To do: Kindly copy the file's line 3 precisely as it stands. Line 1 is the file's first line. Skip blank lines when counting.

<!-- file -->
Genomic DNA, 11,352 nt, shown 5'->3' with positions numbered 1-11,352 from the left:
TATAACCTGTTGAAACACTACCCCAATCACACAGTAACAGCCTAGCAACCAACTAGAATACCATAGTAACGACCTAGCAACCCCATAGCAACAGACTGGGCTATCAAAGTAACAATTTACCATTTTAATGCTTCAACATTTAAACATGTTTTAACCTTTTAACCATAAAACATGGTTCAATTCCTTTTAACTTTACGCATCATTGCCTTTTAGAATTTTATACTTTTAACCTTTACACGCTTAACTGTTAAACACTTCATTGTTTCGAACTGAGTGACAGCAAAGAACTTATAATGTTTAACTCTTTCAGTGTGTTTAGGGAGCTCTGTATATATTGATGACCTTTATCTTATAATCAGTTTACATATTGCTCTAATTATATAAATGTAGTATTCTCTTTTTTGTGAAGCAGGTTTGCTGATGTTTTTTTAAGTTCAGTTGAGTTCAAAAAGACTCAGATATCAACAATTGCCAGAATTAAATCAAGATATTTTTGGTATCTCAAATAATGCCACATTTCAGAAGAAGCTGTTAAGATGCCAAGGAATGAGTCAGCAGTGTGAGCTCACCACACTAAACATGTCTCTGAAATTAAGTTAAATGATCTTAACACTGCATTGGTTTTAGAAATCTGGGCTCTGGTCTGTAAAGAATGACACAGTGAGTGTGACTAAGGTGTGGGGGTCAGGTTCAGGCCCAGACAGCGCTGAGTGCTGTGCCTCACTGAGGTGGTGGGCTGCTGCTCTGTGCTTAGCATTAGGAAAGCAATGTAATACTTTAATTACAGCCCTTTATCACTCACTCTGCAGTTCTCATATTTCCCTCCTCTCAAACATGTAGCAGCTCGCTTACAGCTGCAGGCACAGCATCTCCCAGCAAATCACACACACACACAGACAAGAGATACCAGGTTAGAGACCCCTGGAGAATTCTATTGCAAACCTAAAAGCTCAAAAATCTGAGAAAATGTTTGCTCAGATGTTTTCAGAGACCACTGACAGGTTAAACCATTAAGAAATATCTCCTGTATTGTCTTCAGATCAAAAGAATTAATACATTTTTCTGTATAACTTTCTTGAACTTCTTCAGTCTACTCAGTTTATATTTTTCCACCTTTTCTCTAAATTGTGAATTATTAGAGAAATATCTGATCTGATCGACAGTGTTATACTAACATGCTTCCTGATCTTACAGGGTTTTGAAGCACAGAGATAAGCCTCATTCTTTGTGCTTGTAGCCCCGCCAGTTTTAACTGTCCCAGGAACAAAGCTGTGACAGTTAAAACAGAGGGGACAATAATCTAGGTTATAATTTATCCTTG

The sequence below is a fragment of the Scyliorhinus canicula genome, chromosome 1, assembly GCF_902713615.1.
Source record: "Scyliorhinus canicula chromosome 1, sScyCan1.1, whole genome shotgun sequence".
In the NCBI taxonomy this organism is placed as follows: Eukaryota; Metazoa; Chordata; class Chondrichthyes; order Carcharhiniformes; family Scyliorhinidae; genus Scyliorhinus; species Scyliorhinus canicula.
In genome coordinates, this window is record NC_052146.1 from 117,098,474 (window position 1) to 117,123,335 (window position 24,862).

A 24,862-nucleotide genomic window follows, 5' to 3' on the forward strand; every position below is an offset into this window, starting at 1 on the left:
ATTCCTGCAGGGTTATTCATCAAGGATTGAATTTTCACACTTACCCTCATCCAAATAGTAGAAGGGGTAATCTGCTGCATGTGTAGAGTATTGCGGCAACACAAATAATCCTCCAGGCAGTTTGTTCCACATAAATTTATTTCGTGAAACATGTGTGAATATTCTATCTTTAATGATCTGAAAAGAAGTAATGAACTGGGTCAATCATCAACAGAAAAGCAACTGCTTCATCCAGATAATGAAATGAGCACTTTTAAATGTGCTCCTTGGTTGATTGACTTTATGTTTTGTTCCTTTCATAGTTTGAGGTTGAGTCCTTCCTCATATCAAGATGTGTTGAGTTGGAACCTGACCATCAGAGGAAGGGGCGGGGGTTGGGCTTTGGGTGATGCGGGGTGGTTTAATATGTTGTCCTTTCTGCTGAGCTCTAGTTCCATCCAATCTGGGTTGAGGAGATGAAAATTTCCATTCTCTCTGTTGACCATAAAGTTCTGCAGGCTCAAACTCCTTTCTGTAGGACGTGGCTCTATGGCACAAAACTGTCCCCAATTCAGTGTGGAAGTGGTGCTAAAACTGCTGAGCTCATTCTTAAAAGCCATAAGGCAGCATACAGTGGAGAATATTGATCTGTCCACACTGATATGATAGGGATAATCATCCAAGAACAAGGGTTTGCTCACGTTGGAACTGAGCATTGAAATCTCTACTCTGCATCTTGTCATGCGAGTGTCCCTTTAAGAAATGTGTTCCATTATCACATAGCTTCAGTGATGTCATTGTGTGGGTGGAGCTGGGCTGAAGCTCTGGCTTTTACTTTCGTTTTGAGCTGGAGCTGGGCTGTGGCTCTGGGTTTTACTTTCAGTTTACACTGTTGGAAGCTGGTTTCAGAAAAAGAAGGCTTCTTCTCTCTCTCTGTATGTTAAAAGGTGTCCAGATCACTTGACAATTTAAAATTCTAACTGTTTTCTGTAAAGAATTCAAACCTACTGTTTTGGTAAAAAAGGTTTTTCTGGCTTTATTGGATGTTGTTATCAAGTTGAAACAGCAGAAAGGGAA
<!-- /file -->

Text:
The sequence below is a fragment of the Scyliorhinus canicula genome, chromosome 1, assembly GCF_902713615.1.